North Korea's Ballistic Missile Program
CNS Resources on North Korea's Ballistic Missile Program
Overview of North Korea's Ballistic Missile Program
Rationale for Development
North Korea, in common with many developing countries, originally turned to missile forces to compensate for its air force's lack of a long-range strike capability. While this was originally the case, the demand for short- and medium-range missiles during the 1980-1988 Iran-Iraq war demonstrated the profit potential of selling such systems. With North Korea becoming increasingly isolated with the worldwide collapse of communism, missile sales have become a valuable means of acquiring hard currency and desperately needed commodities such as oil.
Production and Deployment
After a period of limited production, full-scale production of the Scud-C ballistic missile began in 1991. There are conflicting reports on whether North Korea has deployed the 1,500km-range Nodong-1 ballistic missile. In September 1997, it did seem that North Korea had begun deploying military units with equipment designed to transport the Nodong. At that time, however, no missiles were sighted. Recent US intelligence reports suggest that North Korea has operationalized its Nodong missiles. However, since North Korea has exported some Nodong missiles to Iran and Pakistan, it may not have enough missiles to field a full brigade.
Command and Control
A number of factors indicate that North Korea's ballistic missiles are under air force, rather than army, command and control. The original purpose for missile development was to add a long-range strike capability to the Korean People's Army (KPA) to compensate for its weak and obsolescent air force. As the missiles were essentially assuming an air force mission, they may have been placed under the air force's command. In this regard, it is significant that General Cho Myong-rok, commander of the North Korean Air Force, led the North Korean delegation sent to Iran in February 1994 to discuss, among other things, testing of the Nodong-2 in Iran. It should also be noted that Iranian ballistic missiles fall under the command and control of the air wing of the Iranian Revolutionary Guard Corps (IRGC). As Iran and North Korea have maintained close relations, especially concerning issues such as ballistic missiles, and have exchanged data on wartime missile use and deployment, it would not be surprising if North Korea mirrored the Iranian ballistic missile command-and-control structure.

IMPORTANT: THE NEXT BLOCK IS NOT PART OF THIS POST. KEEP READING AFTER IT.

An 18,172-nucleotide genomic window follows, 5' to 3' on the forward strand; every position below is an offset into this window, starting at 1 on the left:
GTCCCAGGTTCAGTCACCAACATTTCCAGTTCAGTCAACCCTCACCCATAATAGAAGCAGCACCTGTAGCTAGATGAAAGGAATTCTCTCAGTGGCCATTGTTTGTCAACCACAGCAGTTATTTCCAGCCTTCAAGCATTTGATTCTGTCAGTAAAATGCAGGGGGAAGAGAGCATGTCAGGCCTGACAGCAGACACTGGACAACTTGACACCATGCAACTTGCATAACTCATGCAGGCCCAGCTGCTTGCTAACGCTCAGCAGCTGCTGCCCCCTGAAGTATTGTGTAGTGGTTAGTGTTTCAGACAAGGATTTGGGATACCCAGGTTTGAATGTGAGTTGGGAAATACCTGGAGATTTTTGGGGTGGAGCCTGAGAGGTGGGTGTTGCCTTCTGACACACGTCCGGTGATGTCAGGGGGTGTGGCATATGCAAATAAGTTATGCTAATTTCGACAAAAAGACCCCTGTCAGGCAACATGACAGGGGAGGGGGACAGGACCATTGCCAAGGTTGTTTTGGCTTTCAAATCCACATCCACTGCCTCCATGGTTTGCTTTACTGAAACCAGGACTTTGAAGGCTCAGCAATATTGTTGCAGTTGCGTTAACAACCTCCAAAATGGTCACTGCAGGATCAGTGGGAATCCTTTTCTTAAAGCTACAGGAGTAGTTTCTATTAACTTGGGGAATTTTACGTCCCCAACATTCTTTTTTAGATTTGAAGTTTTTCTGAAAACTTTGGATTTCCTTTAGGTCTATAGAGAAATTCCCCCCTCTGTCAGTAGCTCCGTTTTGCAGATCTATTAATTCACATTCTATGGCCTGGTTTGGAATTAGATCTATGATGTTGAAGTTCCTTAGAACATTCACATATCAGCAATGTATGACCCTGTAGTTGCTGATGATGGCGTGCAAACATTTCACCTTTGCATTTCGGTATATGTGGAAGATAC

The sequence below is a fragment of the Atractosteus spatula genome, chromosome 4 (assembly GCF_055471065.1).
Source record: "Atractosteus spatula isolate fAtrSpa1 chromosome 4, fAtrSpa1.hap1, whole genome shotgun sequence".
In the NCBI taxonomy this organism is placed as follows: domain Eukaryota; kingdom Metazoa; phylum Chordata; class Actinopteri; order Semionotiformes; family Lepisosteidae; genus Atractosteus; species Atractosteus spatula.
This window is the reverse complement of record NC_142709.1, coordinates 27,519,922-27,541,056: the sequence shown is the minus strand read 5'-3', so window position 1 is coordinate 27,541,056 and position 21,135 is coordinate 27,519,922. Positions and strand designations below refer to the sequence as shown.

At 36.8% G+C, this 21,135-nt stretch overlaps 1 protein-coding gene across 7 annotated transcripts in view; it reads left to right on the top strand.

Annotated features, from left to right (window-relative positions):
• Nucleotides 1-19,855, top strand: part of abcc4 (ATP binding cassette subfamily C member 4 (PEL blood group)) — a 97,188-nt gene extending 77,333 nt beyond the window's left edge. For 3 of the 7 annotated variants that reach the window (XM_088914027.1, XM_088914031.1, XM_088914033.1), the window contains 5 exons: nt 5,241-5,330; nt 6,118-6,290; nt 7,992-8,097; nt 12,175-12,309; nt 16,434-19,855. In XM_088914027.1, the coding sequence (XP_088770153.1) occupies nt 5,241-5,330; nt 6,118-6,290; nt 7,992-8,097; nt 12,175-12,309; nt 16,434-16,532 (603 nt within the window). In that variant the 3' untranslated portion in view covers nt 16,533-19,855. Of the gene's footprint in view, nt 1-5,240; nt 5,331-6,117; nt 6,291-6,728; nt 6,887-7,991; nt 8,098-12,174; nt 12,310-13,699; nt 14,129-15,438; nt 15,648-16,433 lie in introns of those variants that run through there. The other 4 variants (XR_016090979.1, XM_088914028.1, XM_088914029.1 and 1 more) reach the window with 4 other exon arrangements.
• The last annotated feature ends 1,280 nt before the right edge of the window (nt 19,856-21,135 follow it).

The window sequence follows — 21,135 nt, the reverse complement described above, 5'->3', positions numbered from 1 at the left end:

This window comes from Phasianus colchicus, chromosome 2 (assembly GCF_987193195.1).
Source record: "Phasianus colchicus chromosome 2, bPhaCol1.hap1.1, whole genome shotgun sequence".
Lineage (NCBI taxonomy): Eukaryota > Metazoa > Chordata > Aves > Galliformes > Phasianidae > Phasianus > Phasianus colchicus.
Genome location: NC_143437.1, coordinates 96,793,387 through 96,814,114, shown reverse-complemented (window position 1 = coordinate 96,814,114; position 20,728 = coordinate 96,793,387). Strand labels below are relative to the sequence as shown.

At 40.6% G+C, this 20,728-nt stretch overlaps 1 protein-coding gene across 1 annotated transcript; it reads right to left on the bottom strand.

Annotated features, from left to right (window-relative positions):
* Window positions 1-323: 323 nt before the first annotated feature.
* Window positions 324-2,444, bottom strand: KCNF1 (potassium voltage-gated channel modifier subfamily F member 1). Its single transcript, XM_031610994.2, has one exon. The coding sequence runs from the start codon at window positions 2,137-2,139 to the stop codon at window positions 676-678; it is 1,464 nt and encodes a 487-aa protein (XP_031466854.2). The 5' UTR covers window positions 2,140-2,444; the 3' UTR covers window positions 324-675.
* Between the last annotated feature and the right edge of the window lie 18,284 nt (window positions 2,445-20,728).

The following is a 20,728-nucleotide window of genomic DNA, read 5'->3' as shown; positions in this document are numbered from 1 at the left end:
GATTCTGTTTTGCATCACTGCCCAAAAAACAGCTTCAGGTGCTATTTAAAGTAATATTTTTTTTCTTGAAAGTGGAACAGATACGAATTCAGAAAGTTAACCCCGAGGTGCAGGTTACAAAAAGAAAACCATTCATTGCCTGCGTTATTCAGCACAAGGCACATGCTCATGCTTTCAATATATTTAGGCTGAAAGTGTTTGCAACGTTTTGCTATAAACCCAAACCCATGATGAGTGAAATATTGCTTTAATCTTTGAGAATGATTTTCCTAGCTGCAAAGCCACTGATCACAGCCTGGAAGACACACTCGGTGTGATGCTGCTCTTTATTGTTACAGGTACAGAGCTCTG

North Korea purchased its first Scud-B from Egypt, reverse- engineered the missile, and then developed subsequent versions, which allowed it to gain expertise in the production and testing of missiles. North Korea has developed several longer-range versions by significantly modifying the basic Scud-B designs. Subsequent versions of the Scud-B had their ranges progressively extended. Also, the development time, from conception to testing, seems to be diminishing with each successive system. According to David Wright of the Union of Concerned Scientists, North Korea's development of the 1,500km Nodong marks the developmental limits of Scud technology.
Financial and Technical Assistance
All significant North Korean missile development successes have been achieved with outside financing and/or technological assistance. Iran is a good example of the former, while Russia is an example of the latter. Pakistan may have also been a funding source for the Nodong and Taepodong programs; Pakistan's Ghauri is suspected to be a Nodong purchased from Pyongyang.